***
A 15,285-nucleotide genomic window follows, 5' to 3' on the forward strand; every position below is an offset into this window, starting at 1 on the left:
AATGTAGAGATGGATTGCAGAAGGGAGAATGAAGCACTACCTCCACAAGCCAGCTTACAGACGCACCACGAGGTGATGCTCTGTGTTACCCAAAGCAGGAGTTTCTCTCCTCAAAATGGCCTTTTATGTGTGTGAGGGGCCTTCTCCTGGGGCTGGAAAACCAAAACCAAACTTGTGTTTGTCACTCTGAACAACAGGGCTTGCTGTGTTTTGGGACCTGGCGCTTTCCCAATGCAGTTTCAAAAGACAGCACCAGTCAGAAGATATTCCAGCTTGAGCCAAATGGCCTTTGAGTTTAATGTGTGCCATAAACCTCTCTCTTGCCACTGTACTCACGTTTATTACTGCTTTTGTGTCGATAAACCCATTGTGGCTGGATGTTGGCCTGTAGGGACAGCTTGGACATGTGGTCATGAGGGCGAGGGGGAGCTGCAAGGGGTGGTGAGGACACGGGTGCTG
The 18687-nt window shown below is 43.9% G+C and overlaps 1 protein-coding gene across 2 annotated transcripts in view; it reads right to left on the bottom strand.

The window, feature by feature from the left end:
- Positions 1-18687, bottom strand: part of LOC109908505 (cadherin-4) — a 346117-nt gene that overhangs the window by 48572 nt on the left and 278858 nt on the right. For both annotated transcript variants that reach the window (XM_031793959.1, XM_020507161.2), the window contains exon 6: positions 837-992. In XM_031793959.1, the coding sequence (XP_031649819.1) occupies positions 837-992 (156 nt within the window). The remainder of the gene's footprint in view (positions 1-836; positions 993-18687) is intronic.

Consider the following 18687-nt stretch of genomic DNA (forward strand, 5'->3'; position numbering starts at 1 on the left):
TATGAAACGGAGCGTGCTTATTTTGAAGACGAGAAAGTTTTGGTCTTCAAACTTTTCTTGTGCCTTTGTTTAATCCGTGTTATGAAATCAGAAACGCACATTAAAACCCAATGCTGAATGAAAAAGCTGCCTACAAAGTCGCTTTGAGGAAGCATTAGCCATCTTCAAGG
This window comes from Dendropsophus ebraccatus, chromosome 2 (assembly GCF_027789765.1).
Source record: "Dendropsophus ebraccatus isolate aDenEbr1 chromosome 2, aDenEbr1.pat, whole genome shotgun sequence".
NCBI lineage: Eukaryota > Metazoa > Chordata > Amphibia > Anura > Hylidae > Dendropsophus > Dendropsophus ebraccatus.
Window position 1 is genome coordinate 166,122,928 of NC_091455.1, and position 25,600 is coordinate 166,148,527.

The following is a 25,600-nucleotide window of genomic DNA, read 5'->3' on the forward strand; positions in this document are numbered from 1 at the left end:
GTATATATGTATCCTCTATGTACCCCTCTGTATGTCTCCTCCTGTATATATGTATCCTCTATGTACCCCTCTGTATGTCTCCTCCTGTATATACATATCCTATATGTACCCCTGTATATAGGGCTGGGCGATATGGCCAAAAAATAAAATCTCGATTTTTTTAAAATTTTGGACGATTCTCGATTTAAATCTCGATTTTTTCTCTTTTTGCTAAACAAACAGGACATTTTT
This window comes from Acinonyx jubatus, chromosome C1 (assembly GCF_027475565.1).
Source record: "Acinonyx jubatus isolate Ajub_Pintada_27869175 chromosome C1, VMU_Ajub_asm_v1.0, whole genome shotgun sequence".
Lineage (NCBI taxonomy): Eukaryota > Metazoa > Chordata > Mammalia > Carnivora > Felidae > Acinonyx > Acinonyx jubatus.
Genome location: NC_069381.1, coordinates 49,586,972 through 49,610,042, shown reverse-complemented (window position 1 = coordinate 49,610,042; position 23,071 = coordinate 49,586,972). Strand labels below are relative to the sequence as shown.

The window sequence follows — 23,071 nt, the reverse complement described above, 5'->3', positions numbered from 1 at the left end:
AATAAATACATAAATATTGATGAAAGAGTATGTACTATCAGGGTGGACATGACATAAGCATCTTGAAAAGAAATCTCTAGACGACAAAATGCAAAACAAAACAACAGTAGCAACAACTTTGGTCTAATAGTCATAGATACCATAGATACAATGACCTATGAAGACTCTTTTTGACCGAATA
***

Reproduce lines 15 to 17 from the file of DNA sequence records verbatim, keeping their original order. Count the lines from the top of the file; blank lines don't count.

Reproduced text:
Source record: "Acinonyx jubatus isolate Ajub_Pintada_27869175 chromosome C1, VMU_Ajub_asm_v1.0, whole genome shotgun sequence".
Lineage (NCBI taxonomy): Eukaryota > Metazoa > Chordata > Mammalia > Carnivora > Felidae > Acinonyx > Acinonyx jubatus.
Genome location: NC_069381.1, coordinates 49,586,972 through 49,610,042, shown reverse-complemented (window position 1 = coordinate 49,610,042; position 23,071 = coordinate 49,586,972). Strand labels below are relative to the sequence as shown.